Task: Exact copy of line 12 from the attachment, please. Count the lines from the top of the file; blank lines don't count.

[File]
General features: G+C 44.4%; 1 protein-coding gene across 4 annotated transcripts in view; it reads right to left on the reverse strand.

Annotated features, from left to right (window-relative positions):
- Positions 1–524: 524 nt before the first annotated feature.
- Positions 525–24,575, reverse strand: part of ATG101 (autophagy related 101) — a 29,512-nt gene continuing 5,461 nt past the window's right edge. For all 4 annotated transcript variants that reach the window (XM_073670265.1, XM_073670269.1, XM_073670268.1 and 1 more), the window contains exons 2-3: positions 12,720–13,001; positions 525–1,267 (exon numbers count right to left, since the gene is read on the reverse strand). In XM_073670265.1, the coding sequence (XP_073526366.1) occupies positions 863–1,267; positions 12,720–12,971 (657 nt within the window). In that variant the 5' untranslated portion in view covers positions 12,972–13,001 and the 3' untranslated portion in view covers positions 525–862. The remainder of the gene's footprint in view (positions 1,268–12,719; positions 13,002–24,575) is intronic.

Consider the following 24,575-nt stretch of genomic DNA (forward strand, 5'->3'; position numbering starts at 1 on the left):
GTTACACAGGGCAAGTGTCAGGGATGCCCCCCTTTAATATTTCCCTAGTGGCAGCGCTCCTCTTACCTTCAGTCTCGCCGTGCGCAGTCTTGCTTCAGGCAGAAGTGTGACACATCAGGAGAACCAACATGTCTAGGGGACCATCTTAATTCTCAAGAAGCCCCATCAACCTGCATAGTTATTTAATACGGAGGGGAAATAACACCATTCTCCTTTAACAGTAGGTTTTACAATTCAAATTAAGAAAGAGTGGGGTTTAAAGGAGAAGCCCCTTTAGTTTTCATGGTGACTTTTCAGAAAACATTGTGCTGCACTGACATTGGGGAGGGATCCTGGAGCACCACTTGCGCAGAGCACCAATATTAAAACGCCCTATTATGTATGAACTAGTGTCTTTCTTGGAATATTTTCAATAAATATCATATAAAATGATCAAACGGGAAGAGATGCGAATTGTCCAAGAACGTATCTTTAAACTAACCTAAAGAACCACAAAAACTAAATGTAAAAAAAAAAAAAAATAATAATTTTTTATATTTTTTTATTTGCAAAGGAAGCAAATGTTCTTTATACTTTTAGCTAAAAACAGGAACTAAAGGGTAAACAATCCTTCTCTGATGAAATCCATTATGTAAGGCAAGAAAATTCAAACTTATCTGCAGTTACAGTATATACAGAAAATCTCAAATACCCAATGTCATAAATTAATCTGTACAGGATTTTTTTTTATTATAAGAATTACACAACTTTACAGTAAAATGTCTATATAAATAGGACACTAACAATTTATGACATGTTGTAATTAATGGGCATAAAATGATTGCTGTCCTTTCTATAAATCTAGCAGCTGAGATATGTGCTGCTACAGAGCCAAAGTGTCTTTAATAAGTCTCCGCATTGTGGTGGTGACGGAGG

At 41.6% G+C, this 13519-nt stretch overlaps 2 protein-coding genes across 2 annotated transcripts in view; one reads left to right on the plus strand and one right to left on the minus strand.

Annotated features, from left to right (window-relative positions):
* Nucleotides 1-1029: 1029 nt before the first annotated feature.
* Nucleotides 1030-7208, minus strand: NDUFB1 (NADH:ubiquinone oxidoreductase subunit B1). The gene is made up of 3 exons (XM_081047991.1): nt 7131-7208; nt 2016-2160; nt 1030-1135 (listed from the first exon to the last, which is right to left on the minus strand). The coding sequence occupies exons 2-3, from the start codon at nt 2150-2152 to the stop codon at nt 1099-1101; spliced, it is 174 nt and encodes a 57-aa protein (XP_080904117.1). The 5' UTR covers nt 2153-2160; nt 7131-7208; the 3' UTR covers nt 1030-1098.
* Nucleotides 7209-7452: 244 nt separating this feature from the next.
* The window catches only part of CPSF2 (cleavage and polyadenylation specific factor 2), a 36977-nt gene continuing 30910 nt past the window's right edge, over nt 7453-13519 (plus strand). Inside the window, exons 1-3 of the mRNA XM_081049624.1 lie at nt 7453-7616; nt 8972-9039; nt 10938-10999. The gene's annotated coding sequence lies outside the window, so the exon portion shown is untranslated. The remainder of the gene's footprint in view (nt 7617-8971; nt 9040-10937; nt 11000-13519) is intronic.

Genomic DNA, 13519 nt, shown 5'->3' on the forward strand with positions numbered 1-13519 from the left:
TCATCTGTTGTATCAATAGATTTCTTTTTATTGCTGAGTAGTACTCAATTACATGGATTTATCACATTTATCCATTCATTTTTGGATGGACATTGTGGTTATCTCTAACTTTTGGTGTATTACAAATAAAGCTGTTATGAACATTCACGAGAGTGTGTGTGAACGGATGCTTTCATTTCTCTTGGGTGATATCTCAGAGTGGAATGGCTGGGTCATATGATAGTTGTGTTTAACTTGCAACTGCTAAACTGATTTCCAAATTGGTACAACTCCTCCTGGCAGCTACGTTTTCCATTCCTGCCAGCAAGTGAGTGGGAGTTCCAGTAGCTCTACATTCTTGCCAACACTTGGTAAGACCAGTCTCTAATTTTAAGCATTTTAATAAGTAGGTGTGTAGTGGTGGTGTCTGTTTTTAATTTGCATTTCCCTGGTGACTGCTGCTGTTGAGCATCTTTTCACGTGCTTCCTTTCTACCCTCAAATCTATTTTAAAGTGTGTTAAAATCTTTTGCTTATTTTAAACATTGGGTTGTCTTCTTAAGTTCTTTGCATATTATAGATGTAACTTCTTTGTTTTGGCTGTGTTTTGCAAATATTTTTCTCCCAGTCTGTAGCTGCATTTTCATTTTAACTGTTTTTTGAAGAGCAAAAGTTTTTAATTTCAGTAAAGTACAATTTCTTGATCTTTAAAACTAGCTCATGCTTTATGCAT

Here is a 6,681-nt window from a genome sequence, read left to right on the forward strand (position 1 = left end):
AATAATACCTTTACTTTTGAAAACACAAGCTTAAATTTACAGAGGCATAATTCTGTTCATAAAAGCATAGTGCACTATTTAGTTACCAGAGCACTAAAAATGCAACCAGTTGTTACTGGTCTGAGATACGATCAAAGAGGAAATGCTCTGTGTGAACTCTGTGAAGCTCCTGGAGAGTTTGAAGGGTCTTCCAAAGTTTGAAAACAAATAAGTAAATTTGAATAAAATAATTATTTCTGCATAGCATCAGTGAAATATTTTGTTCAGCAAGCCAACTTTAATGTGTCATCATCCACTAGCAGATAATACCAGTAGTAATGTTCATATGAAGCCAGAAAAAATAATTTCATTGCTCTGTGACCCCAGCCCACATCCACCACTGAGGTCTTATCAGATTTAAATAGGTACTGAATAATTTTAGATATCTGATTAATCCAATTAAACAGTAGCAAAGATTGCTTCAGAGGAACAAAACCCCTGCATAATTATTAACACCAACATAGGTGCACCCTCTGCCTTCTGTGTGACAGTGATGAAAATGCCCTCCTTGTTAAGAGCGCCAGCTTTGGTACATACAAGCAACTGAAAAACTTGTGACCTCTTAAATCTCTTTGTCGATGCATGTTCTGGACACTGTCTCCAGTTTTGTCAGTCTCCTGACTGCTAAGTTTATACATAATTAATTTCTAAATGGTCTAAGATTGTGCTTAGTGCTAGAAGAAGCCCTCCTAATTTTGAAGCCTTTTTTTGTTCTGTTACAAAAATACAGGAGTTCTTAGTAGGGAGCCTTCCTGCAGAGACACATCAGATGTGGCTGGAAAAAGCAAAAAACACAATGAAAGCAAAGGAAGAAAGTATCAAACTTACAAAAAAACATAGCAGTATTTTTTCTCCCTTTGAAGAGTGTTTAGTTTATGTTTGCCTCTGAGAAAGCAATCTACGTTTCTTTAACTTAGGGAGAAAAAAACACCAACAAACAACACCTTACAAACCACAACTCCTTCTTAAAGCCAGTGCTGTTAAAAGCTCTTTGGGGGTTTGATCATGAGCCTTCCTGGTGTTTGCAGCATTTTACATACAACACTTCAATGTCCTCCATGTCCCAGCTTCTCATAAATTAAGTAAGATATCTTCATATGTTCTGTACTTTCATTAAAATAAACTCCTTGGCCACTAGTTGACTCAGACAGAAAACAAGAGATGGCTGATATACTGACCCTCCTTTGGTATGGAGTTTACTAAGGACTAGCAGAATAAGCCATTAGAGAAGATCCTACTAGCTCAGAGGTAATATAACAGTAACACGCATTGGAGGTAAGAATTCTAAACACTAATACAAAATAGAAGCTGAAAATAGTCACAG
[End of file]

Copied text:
* The window catches only part of CPSF2 (cleavage and polyadenylation specific factor 2), a 36977-nt gene continuing 30910 nt past the window's right edge, over nt 7453-13519 (plus strand). Inside the window, exons 1-3 of the mRNA XM_081049624.1 lie at nt 7453-7616; nt 8972-9039; nt 10938-10999. The gene's annotated coding sequence lies outside the window, so the exon portion shown is untranslated. The remainder of the gene's footprint in view (nt 7617-8971; nt 9040-10937; nt 11000-13519) is intronic.